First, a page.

Chicago News Reporter’s Defamation and Intrusion on Seclusion Suit Against Rival Networked Tossed (IL First District)


(Photo credit: Google images (visited 10.29.14); Associated Press)

The First District recently weighed in on the nature and scope of defamation law and the false light and intrusion on seclusion civil claims in a case involving a well-known Chicago newscaster.

In Jacobson v. CBS Broadcasting, Inc., 2014 IL App (1st) 132480, the plaintiff – a former NBC television reporter – sued rival network CBS when it aired a video of her at the backyard swimming pool of a person of interest in a high-profile missing persons’ case the plaintiff was covering.

CBS showed a video it secretly took of the plaintiff while she was visiting the house of Craig Stebic – whose wife Lisa went missing in 2007 and who hasn’t resurfaced to this day.  The case garnered daily local and national news coverage for several weeks and was a staple of Nancy Grace’s nightly CNN show.

At the height of the case’s notoriety, plaintiff went to the Stebic house to discuss the case. While there, she was videotaped by a neighbor and CBS reporter. Sensing some salacious television fare (my conjecture), CBS aired the tape and plaintiff was shortly fired by NBC for violating journalistic ethics rules (a lapse in judgment, according to network honchos).

The plaintiff sued Chicago’s CBS station, claiming that the tape and broadcast violated her right to privacy, was defamatory, and led to her firing by NBC. The plaintiff specifically alleged that the videotape placed her in a false light and tried to portray her as “an adulteress and an unethical reporter.”

The trial court granted summary judgment for CBS and plaintiff appealed.

Held: Affirmed.


Plaintiff’s claims failed because she was a public figure, failed to prove actual malice by CBS and lacked a reasonable expectation of privacy at a backyard swimming pool.

Defamation Count: Plaintiff is a ‘Limited Public Figure’

The Court found that plaintiff was a public figure under defamation law who must show “actual malice” to win a defamation suit.  Two types of public figures include (1) a general purpose public figure, and (2) a limited purpose public figure.  When someone “thrust [herself] to the forefront of a particular public controversy, she becomes a limited public figure for matters associated with the given controversy. ¶¶ 29-31.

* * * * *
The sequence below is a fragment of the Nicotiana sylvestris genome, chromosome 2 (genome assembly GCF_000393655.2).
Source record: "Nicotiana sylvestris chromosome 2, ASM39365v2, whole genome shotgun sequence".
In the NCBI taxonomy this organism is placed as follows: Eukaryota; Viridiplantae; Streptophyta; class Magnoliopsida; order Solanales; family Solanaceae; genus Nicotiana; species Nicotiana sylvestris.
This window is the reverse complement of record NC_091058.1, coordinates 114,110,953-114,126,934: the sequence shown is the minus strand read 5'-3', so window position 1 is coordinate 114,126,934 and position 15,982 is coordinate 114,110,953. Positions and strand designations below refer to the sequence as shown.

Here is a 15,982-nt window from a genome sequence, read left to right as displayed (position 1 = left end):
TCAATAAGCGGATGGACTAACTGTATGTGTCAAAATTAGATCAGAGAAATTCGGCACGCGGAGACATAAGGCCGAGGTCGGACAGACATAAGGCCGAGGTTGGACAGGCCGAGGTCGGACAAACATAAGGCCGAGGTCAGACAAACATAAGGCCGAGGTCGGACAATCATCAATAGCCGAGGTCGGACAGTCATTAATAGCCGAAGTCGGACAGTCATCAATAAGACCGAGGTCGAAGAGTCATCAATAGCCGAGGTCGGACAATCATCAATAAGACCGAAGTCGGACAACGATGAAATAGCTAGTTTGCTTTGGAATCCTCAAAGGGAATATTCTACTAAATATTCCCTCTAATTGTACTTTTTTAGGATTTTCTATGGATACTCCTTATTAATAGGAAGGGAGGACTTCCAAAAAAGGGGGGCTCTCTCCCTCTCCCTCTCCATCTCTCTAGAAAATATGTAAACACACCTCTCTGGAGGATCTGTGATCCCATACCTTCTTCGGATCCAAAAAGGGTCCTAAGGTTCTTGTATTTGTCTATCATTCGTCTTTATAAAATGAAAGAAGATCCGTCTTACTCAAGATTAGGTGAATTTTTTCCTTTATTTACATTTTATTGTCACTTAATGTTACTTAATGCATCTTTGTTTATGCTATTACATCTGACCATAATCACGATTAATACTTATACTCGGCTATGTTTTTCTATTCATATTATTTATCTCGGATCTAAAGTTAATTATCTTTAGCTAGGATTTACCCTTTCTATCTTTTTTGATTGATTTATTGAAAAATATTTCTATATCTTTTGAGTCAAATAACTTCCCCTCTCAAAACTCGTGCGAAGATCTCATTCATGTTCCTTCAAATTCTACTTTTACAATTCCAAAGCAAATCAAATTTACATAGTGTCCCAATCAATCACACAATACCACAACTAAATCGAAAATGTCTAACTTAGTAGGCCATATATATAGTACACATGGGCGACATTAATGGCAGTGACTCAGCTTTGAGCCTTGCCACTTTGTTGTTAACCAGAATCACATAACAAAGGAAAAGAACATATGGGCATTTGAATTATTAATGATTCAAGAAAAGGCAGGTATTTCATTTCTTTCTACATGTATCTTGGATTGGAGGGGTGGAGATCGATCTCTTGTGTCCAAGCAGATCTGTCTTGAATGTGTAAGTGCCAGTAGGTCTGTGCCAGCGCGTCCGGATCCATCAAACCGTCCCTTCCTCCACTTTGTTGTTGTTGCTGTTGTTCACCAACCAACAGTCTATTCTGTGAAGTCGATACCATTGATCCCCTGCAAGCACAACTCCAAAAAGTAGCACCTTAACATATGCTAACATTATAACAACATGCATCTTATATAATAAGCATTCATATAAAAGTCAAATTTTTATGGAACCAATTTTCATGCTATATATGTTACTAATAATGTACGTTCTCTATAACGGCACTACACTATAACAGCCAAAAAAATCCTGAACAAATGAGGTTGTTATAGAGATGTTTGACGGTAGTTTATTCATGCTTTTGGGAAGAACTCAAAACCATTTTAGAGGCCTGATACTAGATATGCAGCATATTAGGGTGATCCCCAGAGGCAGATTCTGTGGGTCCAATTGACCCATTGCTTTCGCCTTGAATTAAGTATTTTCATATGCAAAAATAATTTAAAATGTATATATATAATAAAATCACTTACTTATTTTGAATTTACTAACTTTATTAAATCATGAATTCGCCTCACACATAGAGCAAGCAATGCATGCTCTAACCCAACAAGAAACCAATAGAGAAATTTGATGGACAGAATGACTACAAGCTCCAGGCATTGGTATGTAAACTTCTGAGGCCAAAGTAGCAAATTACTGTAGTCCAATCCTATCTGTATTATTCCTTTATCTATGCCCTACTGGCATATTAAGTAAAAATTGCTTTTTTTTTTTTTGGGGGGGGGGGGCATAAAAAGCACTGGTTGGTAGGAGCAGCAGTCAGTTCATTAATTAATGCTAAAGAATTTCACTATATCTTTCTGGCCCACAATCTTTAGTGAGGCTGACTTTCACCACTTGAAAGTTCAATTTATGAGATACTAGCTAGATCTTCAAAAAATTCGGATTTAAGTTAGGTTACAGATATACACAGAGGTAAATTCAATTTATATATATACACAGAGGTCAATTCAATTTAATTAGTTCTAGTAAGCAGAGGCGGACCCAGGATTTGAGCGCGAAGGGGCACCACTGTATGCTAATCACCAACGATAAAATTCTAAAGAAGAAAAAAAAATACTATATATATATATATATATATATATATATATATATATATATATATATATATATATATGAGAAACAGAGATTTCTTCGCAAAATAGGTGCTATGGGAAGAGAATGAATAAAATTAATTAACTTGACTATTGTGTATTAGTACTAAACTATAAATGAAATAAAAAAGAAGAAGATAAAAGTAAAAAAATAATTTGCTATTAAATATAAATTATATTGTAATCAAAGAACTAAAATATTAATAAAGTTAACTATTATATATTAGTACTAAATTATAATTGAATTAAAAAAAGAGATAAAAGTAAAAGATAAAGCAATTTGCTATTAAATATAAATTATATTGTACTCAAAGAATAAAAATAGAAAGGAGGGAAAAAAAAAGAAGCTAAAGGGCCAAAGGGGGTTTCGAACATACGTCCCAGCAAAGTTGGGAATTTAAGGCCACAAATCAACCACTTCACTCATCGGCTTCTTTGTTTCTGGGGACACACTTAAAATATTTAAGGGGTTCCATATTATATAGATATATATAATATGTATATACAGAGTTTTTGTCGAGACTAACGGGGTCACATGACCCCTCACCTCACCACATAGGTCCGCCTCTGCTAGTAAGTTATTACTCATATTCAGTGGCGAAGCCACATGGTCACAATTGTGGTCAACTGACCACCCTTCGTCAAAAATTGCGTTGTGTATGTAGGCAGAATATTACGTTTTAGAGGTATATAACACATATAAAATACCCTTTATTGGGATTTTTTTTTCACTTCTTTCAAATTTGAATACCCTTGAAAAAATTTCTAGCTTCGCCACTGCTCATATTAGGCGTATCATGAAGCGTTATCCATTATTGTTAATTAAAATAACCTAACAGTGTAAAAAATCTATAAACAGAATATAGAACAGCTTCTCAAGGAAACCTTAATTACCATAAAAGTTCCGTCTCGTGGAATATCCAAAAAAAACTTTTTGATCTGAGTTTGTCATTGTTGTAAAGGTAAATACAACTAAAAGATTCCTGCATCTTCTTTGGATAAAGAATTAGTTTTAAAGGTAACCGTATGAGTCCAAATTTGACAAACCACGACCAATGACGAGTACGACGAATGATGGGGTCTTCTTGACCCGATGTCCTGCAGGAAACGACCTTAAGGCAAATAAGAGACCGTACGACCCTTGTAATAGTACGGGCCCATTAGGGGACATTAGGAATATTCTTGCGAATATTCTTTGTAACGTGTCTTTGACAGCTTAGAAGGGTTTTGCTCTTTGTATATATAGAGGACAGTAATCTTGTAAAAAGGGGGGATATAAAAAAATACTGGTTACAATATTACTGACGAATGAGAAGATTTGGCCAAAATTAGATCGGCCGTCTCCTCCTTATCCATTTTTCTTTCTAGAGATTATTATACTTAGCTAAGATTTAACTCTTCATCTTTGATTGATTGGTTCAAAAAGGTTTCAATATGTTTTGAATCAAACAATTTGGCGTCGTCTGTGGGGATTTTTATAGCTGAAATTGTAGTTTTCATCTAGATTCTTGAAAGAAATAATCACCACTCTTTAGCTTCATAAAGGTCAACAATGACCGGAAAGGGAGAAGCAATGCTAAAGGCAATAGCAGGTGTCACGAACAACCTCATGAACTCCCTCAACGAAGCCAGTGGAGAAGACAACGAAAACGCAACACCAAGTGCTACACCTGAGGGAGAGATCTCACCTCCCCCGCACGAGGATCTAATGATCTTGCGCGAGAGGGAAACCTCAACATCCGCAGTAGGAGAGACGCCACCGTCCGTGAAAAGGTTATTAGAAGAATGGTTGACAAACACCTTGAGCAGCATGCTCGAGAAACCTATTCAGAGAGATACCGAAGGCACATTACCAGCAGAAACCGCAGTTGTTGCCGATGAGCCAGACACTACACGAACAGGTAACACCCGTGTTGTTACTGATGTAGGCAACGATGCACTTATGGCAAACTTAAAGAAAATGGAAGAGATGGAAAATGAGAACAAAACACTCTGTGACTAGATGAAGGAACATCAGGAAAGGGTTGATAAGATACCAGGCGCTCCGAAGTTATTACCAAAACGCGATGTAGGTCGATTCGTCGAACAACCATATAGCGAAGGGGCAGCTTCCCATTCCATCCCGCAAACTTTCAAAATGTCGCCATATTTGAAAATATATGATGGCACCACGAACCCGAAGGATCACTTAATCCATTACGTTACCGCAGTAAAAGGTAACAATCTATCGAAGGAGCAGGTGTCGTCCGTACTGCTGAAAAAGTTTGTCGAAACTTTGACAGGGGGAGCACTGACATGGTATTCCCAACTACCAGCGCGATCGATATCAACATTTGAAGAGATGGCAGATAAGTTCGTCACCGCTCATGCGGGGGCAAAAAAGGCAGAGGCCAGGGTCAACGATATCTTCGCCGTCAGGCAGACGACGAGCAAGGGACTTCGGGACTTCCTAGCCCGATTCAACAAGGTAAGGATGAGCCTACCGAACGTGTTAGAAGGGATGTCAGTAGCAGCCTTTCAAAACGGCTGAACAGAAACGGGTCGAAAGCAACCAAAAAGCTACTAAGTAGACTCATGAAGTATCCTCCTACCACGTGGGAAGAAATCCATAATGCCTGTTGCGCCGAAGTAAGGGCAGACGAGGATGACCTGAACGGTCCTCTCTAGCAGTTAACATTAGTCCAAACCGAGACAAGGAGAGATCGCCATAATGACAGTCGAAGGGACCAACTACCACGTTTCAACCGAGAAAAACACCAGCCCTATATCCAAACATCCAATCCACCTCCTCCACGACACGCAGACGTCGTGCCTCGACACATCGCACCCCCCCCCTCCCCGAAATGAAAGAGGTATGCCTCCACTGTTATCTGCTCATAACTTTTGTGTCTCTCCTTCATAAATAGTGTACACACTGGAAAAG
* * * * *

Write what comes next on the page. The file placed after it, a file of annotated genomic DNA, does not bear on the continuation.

The Court agreed with the trial judge that plaintiff was a limited purpose public figure since she was enmeshed with a controversial news story that attracted national attention.  Plaintiff clearly injected herself into the teeth of the drama by frequenting the Stebic residence, participating in public vigils and urging the public to come forward with any information about Lisa Stebic’s whereabouts.

The Court also found that plaintiff failed to show “actual malice” by CBS. To defeat summary judgment in a defamation count, the public figure plaintiff must show actual malice: that defendant (1) published (i.e. wrote or said) the defamatory falsehood either with knowledge that it was false, or (2) with a reckless disregard to its truth.  Reckless disregard means that the defendant had a “high degree of awareness” that the statement was probably false or “entertain[ed] serious doubts as to its truth.”  Where the defamatory content is implied (rather than overt), the plaintiff has to show the defendant was subjectively aware of the implied meaning, or at least recklessly disregarded the implied meaning.

The crux of plaintiff’s defamation suit was the video’s juxtaposed images: plaintiff in her swimsuit cross-cut against a shirtless Craig Stebic.  Plaintiff claimed the video implied a sexual relationship between the two.

The court held this wasn’t enough to establish express or implied malice.  There were too many non-defamatory alternatives to plaintiff’s interpretation of the video – especially since plaintiff’s children and other people were in the backyard at the same time.  The Court also declined to imply actual malice by CBS just because it was locked in a fierce ratings battle with NBC at the time of taping. ¶¶ 37, 41-42.

Take-aways: (1) A limited purpose public figure must meet heightened actual malice standard to state a defamation case; (2) intrusion on seclusion tort is difficult to win where the location of an alleged private or secluded site is easily viewed or accessed by third parties.

7th Circuit Bounces Chicago Bull’s Legend’s Defamation Suit

Freepress_art_160_20080307145114In Pippen v. NBCUniversal Media, the 7th Circuit upheld the District Court’s dismissal of former hoops diety Scottie Pippen’s false light defamation complaint. Pippen sued NBC after several internet media outlets falsely reported that he filed for bankruptcy protection. The Northern District dismissed his claims on the basis that he failed to prove that the online media accounts were defamatory on their face and also couldn’t show actual malice by the defendant. The Seventh Circuit affirmed.